CEDO Eco Shop

I just received an awesome package from the CEDO Eco Shop, the gift store of the Intercultural Center for the Study of Deserts and Oceans. They have so many amazing items, including a Vaquita section where the profits go to our favorite little cetacean. I bought my sister some nice Vaquita earrings (the only available ones in the world to my understanding) created by local women who live in Puerto Peñasco, one of the 3 towns surrounding the Vaquita’s range. They were only $10, but you can purchase different types at various prices.

Earrings

Another great Vaquita item I bought was the CEDO publication “The Vaquita of the Gulf of California.” The 28-page magazine-style book from 2002 is very interesting and absolutely worth its bargain price of $5. Please consider purchasing some of the incredible items in this gift shop!

The Vaquita of the Gulf of California

Interior

An amazing feature I found in the Eco Shop was their Amazon “portal,” which is a link to the same Amazon page we all know and love, except on this one, when you purchase anything, a portion of the profits goes to CEDO! So if you want to donate to CEDO and the Vaquita, but also really want that pair of shoes you saw on Amazon a few days ago, click the link below and shop away with a lot less guilt. 😉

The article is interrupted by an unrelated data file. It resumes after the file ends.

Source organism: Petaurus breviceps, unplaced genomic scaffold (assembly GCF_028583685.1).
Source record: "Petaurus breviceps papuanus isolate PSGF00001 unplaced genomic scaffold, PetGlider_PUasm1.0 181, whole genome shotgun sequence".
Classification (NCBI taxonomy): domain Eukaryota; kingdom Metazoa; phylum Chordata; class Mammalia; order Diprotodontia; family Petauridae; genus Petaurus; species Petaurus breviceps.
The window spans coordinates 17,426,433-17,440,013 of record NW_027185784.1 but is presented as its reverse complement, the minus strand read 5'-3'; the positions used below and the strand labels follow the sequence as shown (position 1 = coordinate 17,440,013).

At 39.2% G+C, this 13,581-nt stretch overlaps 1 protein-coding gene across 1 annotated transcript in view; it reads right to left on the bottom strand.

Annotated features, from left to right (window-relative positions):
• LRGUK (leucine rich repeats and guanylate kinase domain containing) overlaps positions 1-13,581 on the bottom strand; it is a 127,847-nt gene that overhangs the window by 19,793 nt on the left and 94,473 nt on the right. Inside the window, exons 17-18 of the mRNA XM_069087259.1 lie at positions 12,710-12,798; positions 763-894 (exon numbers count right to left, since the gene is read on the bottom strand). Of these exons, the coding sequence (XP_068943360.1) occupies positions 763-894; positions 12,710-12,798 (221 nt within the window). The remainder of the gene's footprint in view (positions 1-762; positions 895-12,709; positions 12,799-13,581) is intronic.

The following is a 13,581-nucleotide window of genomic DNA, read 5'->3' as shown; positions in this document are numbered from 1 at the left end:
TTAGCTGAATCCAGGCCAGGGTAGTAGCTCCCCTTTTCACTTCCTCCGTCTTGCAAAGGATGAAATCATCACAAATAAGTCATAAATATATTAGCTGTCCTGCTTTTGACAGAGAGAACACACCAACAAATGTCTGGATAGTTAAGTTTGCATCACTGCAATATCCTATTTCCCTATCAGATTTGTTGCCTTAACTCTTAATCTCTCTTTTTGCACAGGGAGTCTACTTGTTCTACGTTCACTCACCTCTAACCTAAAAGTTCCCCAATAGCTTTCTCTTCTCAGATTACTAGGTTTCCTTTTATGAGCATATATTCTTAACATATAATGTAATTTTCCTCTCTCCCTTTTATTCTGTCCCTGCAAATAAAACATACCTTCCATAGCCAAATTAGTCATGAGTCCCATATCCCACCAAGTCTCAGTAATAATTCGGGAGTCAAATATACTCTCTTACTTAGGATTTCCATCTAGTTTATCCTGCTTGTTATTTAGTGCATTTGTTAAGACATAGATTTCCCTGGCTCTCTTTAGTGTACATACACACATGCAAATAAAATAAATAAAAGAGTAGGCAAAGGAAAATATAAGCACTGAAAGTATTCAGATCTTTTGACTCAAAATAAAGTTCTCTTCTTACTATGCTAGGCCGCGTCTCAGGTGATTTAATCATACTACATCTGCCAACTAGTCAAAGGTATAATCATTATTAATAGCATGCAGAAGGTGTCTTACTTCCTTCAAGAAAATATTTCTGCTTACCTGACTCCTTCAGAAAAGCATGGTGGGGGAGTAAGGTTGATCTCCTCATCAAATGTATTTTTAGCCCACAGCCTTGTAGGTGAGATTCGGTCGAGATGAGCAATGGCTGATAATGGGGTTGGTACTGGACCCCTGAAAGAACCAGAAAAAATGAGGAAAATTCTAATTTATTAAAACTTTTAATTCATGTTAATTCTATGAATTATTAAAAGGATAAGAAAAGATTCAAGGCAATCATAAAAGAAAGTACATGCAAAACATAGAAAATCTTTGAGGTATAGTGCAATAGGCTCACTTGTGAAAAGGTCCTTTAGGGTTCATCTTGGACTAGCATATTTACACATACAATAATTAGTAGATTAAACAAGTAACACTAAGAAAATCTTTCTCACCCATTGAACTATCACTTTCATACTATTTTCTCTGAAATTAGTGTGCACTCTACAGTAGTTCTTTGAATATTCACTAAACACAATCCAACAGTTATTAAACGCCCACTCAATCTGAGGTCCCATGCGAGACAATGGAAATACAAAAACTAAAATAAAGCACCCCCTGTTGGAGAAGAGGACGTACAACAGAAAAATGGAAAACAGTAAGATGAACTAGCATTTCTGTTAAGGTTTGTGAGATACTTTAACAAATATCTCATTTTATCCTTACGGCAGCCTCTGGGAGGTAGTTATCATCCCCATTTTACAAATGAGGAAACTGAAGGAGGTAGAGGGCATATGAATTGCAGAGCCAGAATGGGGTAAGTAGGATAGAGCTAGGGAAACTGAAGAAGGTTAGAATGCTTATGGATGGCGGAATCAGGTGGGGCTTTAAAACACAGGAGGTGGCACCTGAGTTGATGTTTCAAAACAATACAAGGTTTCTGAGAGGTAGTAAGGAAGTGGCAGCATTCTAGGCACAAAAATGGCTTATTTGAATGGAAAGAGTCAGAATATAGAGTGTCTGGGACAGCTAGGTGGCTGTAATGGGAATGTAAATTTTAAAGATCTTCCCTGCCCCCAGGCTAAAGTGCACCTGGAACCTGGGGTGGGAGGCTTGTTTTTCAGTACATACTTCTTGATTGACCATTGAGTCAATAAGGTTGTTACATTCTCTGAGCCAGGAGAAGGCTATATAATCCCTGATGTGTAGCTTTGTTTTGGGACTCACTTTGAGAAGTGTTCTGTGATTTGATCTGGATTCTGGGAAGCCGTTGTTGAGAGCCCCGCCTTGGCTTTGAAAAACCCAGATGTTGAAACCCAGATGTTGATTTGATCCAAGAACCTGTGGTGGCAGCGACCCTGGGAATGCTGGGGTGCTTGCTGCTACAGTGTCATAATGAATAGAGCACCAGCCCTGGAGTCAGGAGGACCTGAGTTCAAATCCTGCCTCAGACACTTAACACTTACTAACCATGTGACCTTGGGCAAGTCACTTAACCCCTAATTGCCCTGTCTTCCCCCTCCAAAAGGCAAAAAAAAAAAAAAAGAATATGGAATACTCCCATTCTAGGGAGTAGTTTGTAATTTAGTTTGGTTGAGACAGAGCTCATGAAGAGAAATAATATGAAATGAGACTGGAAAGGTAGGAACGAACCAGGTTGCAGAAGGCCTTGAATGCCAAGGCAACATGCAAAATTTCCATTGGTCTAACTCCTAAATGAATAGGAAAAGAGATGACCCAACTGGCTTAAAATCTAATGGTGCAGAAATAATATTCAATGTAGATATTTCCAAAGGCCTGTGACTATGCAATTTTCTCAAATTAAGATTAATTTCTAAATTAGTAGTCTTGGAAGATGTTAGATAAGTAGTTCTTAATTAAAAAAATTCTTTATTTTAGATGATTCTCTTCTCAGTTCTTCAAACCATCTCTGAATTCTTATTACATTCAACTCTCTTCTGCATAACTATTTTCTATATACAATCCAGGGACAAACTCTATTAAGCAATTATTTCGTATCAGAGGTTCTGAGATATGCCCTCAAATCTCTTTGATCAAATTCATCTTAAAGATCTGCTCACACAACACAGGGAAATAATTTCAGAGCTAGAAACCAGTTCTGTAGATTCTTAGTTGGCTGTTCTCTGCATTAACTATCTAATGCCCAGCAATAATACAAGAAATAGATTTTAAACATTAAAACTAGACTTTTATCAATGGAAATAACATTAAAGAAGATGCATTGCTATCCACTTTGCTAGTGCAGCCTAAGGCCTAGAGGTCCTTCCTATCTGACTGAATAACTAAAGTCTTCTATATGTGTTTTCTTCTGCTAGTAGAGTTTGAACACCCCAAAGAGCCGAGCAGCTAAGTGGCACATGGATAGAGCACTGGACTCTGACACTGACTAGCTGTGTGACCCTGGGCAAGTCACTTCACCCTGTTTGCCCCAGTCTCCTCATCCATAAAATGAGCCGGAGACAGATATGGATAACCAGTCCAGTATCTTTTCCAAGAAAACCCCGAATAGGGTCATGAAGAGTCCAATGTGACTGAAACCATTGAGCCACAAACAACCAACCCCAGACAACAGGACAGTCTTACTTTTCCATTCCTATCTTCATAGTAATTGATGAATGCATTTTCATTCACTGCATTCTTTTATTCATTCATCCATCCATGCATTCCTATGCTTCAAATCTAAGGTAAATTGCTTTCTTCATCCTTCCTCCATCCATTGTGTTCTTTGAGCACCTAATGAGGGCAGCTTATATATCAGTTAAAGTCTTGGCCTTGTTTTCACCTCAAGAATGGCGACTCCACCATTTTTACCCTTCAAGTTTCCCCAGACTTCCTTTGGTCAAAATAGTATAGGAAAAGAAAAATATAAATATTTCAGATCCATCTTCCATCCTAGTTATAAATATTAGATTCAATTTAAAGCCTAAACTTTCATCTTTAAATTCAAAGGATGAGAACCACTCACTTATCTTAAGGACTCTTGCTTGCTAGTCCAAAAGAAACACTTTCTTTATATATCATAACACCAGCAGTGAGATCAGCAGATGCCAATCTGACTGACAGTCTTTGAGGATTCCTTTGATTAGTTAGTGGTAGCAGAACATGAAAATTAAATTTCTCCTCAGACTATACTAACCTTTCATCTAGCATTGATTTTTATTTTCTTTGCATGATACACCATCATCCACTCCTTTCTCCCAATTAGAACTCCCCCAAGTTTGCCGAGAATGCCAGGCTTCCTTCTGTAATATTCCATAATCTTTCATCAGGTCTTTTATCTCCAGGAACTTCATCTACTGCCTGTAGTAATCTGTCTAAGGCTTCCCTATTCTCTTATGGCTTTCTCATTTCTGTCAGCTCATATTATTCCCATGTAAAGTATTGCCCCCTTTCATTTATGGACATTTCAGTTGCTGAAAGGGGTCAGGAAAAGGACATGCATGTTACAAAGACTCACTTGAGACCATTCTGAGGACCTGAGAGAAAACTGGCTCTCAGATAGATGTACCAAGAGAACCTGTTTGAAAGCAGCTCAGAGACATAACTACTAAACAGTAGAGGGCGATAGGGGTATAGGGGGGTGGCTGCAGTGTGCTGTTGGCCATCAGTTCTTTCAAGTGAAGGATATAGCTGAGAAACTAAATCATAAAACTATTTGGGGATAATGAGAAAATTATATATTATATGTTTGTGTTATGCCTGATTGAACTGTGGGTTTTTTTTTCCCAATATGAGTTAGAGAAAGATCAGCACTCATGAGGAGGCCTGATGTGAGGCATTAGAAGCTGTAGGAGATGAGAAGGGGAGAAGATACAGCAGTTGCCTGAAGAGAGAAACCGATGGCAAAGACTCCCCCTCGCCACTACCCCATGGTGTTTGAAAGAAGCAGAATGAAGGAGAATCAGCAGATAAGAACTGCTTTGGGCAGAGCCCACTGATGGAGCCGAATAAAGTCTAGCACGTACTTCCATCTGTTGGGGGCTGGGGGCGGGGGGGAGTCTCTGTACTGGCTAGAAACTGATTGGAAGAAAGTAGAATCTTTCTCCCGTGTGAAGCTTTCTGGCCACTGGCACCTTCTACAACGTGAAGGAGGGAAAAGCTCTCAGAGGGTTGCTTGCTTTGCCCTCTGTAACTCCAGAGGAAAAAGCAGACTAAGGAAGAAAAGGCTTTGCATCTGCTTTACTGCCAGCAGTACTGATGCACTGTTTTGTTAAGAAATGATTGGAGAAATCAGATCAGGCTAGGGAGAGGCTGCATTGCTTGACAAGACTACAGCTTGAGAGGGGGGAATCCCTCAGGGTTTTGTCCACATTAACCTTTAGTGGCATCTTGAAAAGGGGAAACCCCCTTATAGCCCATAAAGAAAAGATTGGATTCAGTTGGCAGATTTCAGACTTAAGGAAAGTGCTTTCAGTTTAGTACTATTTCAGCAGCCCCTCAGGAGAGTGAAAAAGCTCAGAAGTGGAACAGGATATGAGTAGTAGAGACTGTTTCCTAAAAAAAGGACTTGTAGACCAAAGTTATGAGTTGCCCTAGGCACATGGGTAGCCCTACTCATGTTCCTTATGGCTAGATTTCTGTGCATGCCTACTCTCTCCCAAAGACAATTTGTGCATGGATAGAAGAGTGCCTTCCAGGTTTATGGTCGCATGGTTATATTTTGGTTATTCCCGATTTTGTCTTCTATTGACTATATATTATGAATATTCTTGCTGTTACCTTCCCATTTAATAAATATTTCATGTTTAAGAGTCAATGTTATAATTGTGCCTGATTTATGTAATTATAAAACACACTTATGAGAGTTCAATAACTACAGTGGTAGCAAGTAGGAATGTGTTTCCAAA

You can also buy my Vaquita book with that link, and in doing so, donate to at least 3 Vaquita charities at once! You can also buy it here: https://www.createspace.com/4268018. In addition, please read this extremely nice article from the website “Greening the Beige” about my book: http://greeningthebeige.org/gtb/node/1863.

Hey, I almost forgot to ask! How did you find this blog? Was it from a Google search? A link on another website? Or something else? Please submit your answer in the poll in the sidebar, to help me learn how to maximize this blog’s viewing. Thanks from the Vaquita!

Group size

A usual group of Vaquitas contains 1 to 3 individuals. Occasionally there is a larger group, containing up to 10 Vaquitas. But like many other cetaceans, multiple pods join on rare instances, creating superpods that can hold up to 40 individuals!

WWF top 10

Dead Vaquita

This is the picture shown as #5 on the WWF Top 2012 Endangered Species List

Click the link: http://news.yahoo.com/photos/wwf-s-top-2012-endangered-species-1325806837-slideshow/#crsl=%252Fphotos%252Fwwf-s-top-2012-endangered-species-1325806837-slideshow%252F-wwf-us-eugene-lee-photo-1325806257.html to see WWF’s top 10 list of endangered species to be on the look-out for in 2012. Even though the picture is depressing, it is vital for the species.